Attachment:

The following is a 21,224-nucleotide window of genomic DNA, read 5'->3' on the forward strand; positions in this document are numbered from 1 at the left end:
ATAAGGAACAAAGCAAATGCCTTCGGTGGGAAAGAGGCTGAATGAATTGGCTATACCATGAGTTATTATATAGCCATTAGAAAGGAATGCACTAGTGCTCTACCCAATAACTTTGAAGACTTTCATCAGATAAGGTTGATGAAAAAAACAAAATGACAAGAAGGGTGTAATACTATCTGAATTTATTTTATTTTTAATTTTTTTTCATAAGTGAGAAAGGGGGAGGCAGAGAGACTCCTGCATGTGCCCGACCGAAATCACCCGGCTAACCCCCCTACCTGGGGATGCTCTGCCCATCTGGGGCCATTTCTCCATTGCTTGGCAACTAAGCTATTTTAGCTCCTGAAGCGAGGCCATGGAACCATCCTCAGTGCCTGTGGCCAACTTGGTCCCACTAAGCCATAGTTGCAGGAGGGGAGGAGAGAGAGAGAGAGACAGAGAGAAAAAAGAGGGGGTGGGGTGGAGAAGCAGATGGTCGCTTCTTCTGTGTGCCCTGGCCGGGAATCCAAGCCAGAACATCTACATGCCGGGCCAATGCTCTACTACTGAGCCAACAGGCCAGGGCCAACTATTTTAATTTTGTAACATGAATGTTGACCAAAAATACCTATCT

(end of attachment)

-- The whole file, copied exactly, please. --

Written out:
The following is a 21,224-nucleotide window of genomic DNA, read 5'->3' on the forward strand; positions in this document are numbered from 1 at the left end:
ATAAGGAACAAAGCAAATGCCTTCGGTGGGAAAGAGGCTGAATGAATTGGCTATACCATGAGTTATTATATAGCCATTAGAAAGGAATGCACTAGTGCTCTACCCAATAACTTTGAAGACTTTCATCAGATAAGGTTGATGAAAAAAACAAAATGACAAGAAGGGTGTAATACTATCTGAATTTATTTTATTTTTAATTTTTTTTCATAAGTGAGAAAGGGGGAGGCAGAGAGACTCCTGCATGTGCCCGACCGAAATCACCCGGCTAACCCCCCTACCTGGGGATGCTCTGCCCATCTGGGGCCATTTCTCCATTGCTTGGCAACTAAGCTATTTTAGCTCCTGAAGCGAGGCCATGGAACCATCCTCAGTGCCTGTGGCCAACTTGGTCCCACTAAGCCATAGTTGCAGGAGGGGAGGAGAGAGAGAGAGAGACAGAGAGAAAAAAGAGGGGGTGGGGTGGAGAAGCAGATGGTCGCTTCTTCTGTGTGCCCTGGCCGGGAATCCAAGCCAGAACATCTACATGCCGGGCCAATGCTCTACTACTGAGCCAACAGGCCAGGGCCAACTATTTTAATTTTGTAACATGAATGTTGACCAAAAATACCTATCT